A while back, I alluded to an incredible story that happened to us at the end of Sukkot in Juneau, Wisconsin, and told you I would share it at a later date. And here it is:
We had been on the road for a couple of months in the U.S., speaking, fundraising, and visiting with family. We began Sukkot with our daughter and her family in Detroit and then traveled to Minneapolis to visit our other daughter and son-in-law. Then we found out a close friend’s mother-in-law, who had lived with her for the past few years, passed away.
My friend is from Florida, and the funeral was going to be in Milwaukee (where her mother-in-law was from), on the last day of Sukkot, leading into the special holiday of Shemini Atzeret/Simchat Torah. None of her friends from her community in Florida could come, as there would not be enough time to fly back before the holiday (on which traditional Jews do not travel) began.
I checked, and Minneapolis was a five-hour drive to Milwaukee. We could drive the night before the funeral, go to the funeral to support my friend, but there wouldn’t be enough time to get back to Minneapolis before sunset when the holiday would begin.
Here is where it gets a little complicated.
My husband and I live in Israel, where we observe the first day of Sukkot and the last day as Yom Tovim like we observe Shabbat– we do not drive, etc. Outside of Israel, the first two days and the last two days are observed. (In Israel, people have one seder, outside of Israel, two)
If we spent the holiday in a Jewish community, we would have to also publicly observe two days and not one, and since Covid was still in the air, we wanted to avoid that, so we looked on Airbnb for a place to stay about an hour outside and before Milwaukee, someplace where there was no Jewish community.
And that is how we found a beautiful and quaint bed and breakfast in the not-a-synagogue-could-be-found city of Juneau, Wisconsin. (Jew? No. Get it?)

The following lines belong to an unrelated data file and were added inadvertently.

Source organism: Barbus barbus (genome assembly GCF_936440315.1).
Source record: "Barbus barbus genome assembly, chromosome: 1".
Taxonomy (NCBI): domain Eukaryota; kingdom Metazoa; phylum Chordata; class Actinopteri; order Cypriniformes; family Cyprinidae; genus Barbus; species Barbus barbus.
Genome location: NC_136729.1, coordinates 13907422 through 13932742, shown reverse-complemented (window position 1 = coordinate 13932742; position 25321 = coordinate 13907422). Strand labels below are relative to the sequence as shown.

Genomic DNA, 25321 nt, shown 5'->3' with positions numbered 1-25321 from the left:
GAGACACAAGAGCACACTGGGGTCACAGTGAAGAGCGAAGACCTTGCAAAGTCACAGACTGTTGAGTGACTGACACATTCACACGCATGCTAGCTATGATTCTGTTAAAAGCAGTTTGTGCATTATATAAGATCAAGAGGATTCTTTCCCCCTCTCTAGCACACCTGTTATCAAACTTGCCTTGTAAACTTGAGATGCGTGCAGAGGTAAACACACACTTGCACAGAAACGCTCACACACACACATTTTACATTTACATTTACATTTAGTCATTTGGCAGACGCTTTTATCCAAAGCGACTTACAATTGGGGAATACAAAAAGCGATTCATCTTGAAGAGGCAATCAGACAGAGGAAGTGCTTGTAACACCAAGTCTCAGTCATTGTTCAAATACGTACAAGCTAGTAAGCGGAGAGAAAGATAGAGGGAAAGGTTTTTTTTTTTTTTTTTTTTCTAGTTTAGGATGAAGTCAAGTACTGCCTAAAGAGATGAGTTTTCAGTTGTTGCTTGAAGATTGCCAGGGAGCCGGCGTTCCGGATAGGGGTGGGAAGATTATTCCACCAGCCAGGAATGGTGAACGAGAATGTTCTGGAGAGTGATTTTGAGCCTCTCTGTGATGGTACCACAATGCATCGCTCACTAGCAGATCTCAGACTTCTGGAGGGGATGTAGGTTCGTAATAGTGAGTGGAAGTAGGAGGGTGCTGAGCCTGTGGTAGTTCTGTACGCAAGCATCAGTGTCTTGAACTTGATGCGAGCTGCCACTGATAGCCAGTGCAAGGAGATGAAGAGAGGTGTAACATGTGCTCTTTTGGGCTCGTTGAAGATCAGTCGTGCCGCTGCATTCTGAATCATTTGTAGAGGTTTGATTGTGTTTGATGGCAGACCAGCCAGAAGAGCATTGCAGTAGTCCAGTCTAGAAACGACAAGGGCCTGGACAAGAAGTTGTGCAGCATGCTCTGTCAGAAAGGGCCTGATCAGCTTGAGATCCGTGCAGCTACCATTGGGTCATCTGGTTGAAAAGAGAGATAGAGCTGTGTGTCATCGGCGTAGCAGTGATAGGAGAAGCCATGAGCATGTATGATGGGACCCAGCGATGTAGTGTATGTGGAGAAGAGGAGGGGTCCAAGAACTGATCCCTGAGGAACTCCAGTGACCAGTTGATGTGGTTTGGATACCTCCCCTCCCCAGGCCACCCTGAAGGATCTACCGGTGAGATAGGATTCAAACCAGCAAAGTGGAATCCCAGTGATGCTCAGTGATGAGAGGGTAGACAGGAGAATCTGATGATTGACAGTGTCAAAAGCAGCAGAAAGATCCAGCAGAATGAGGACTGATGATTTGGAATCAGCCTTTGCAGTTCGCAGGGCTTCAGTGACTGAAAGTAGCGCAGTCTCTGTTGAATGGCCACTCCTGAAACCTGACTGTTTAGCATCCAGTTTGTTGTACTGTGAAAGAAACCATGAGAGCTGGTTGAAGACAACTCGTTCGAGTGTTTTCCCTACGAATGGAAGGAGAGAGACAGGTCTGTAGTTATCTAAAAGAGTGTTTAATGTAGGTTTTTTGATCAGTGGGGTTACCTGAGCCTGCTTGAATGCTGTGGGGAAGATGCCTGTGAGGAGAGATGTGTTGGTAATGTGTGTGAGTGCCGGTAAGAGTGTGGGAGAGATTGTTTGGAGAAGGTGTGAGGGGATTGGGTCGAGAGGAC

Now we are on the way there the night before, driving through miles upon miles of Wisconsin highways lined by cornfields and the occasional barn. It was getting dark, and not a car could be seen. My husband was getting nervous. Finally, we found the Airbnb, like an oasis amongst the endless corn. He tucked in his tzitzit and put on a Cubs baseball hat– this was not a place he felt comfortable being overtly Jewish.
The owner, a man in his 70’s, greeted us and proudly gave us a tour of his beautiful home and pointed out a display of African art projects. He said he sold them to support an African village where he has been sponsoring a young boy who is now in college.
Hmmm…. As he was speaking, I noticed that he kind of looked like Michael Bloomberg. I asked him where he was originally from. He hesitated and said, “Manhattan.” I asked him where his parents were from. He said his father was from Germany and his mother from Bohemia. “What religion were you raised with?” He said his father was “Jewish in name only,” and his mother didn’t have any religion. I asked him what he believed in.
“Well,’ he said, “When I was a little boy, I looked at the world and realized there had to be a Creator. And then I had a lot of questions.”
“That is so Jewish,” I said.
And then he said, “I’ve actually been learning the Torah, and I have some questions about the Garden of Eden.”
I said, “Well, we are from Israel, and my husband is a Rabbi. Ask away.”
They talked about what it meant that God was walking in the Garden, that His presence was there… The next day they spoke some more.
We did go to the funeral and then came back to the bed and breakfast to spend a beautiful, quiet, and meaningful holiday amongst the golden fields of corn, and our host, whose father (and Father) was looking down from Above, getting nachas that a Rabbi was sent to connect to his long lost son.